Early School Health

health schoolHorace Mann, elected secretary of the Massachusetts Board of Education in 1837, is cited as the first advocate for teaching health in schools (Cottrell, Girvan & McKenzie, 2002). In 1850, Lemuel Shattuck authored the Report on the Sanitary Commission of Massachusetts that offered a number of recommendations for improving the health of the public. Shattuck stated that: “…every child should be taught early in life, that to preserve his own life and his own health and the lives of others; is one of the most important and abiding duties. Everything connected with wealth, happiness, and long life depend upon health…” (pp.178-179).

During the late 19th and early 20th centuries a lack of national effort provided for awkward and inconsistent school health efforts (Cottrell et al, 2002). However, large numbers of World War I and II draftees rejected due to poor health caused the nation to reassess school health education, but as each crisis disappeared so did interest in providing school health education and services. In the 1960s the School Health Education Study exposed major problems in the organization and administration of school health programs (Sliepcevich, 1964). Whereas many advocated for school health education, utilization of schools as delivery mechanisms for health care services was not stressed.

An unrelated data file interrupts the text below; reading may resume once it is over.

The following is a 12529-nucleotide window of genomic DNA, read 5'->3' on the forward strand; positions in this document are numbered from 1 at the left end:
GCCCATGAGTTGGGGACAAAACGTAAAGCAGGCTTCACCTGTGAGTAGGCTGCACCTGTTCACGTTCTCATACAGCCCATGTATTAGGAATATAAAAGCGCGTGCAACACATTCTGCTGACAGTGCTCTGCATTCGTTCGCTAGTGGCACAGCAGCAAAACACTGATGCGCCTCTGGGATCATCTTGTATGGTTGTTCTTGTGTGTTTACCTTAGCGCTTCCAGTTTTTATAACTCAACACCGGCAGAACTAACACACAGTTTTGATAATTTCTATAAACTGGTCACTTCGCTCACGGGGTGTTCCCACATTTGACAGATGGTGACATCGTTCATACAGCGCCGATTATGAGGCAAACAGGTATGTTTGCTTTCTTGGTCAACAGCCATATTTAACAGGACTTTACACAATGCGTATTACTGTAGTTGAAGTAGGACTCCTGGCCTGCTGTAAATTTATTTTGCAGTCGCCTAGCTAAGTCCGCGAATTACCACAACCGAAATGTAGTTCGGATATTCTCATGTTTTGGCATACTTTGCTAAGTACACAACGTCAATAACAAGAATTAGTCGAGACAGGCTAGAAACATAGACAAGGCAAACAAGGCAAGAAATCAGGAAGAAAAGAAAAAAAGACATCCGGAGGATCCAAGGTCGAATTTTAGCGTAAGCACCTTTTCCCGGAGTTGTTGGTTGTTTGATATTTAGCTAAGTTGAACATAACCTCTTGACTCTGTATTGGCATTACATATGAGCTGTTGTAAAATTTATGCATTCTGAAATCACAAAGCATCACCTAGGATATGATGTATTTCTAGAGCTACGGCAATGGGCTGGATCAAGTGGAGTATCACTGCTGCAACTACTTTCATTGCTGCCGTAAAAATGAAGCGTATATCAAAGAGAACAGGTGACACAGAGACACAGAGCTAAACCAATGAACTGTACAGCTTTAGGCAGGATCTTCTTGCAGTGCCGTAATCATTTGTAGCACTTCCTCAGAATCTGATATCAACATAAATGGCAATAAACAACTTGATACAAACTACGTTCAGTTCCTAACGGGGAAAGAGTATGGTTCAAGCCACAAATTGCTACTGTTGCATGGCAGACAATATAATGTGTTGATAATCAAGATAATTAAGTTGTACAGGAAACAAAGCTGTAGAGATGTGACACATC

During the 1980s the concepts of comprehensive school health programs and comprehensive school health education emerged (Cottrell et al, 2002). Comprehensive school health consists of “an organized set of policies, procedures, and activities designed to protect and promote the health and well being of students and staff which traditionally includes health services, healthful school environment, and health education” (Joint Committee on Health Education Terminology, 1991, p.181) and provides an alternate mechanism for the assurance function of public health. Whereas the potential of comprehensive school health programs has been advocated since 1987, it has rarely been realized (Cottrell et al, 2002). Reasons for this include a low priority on health by school administrations, lack of leadership, and adverse reactions from some community groups (Cottrell et al, 2002).